One question top of mind of investors is whether gold (GOLD) will be the beneficiary of the market volatility we forecast in April of 2019. If so, it is time to buy gold and especially the best gold stocks as well as silver stocks. The only cryptic though accurate answer is that volatility may or may not push gold prices higher. The safer approach is to look at gold’s leading indicators described in our gold forecast and assess the probability of a gold price rise, combined with the long term gold charts.
Our point of view is simple, and we really want to bring this point home. Intermarket dynamics as per our 100 investing tips are crucial and help us in forecasting markets, but they only work if and when they work.
In other words, stock market volatility is not going to push gold prices higher per se. It may happen, it may also not happen.
The point is this: history has not shown consistently higher gold prices with higher market volatility. It really hasn’t.
That’s why it is really tricky to simply bet on a safe haven like gold when there are clear signs of rising uncertainty and volatility in markets. Even Forbes noticed this during last year’s volatility.
Gold’s Leading Indicators
It is a much wiser approach to focus on the chart and the leading indicators of gold.
First, gold’s price chart.
There isn’t anything particular to note that we did not point out yet. Especially in our article gold prepares 6th attempt to break its stubborn bear market wall we made the point that the $1375 area is THE most important area to break before gold can get somehow bullish.
The only observation is that we need a rise of another 3 pct before gold tests its bear market wall. The likelihood of this to happen is high, however the real deal is what is going to happen at $1375.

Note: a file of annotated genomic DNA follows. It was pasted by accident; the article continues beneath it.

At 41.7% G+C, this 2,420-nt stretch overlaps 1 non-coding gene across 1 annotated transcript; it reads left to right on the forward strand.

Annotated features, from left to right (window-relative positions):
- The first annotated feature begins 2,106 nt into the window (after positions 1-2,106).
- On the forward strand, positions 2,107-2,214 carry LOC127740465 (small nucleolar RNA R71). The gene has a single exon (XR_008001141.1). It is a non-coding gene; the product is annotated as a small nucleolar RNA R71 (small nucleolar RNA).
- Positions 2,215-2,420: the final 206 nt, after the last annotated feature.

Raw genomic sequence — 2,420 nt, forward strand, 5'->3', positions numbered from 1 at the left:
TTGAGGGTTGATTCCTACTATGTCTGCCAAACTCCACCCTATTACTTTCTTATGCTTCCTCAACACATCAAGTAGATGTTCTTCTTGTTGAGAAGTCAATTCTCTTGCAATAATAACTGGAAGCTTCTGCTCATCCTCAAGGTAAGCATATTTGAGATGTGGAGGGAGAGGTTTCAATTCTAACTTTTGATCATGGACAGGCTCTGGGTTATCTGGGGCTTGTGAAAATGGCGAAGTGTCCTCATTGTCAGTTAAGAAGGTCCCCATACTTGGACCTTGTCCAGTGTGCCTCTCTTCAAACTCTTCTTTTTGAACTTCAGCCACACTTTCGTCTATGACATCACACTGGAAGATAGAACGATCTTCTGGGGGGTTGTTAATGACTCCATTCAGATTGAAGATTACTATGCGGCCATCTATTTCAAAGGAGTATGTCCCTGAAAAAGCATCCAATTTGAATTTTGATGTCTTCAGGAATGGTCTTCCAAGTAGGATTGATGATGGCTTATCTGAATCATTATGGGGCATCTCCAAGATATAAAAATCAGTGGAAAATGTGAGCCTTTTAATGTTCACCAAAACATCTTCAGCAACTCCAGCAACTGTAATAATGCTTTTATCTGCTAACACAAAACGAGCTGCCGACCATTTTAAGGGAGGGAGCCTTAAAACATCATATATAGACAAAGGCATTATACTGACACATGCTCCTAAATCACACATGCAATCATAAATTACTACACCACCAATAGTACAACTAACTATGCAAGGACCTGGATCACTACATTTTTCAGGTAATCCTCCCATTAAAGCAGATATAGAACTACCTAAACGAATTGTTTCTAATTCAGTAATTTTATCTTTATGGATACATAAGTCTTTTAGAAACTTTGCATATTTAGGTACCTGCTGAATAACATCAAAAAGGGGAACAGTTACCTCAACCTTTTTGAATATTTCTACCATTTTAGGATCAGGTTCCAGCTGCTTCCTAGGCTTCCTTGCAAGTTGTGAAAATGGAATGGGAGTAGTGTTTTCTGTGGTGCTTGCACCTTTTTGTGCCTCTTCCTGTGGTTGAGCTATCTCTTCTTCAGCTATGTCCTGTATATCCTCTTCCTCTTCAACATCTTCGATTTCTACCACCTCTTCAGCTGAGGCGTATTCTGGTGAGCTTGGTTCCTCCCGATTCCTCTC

As volatility is no gold leading indicator, and as gold’s chart does not reveal any new insight, we have to turn to gold’s real leading indicators: rates, gold’s futures market and the Euro.
One of the leading indicators is rates. That’s because of gold’s relationship with inflation. Falling rates should be supportive of net inflation. However, inflation indicators are falling with rates this week, so we cannot deduct any significant correlation from this.
The other leading indicator is gold’s futures market. It is especially extreme positions of futures market participants which are shown in the center pane below that are good at suggesting a major top or bottom for gold’s price.
Right now, we do not see an extreme position. This indicator suggests there is upside potential in gold. However, it is not a given, and it is not a timing indicator. So we have to be prudent interpreting the current positions of this leading indicator.
Last but not least, a rising Euro is supportive of higher gold prices. On the weekly Euro price chart we only see some sort of consolidation of the Euro. Nothing points to higher Euro prices at this point in time.
Conclusion: gold’s leading indicators are neutral
The truth about the gold’s market situation is that it will not necessarily become bullish just because of the fact there is market volatility. It may happen, it may not happen, there is no direct correlation per se.
The leading indicators of gold as well as gold’s price chart are supportive of higher gold prices. Stated differently, they are not necessarily suggesting gold will decline.
This leaves us with one and only one conclusion: gold’s price action is the only ‘indicator’ to watch. Only if gold rises to $1375, and breaks through it, will we know for sure that a serious rally will follow.
Sounds simple? It really is simple. Sometimes, things are ultra simple in markets. It is a matter of identifying when they are, and when not.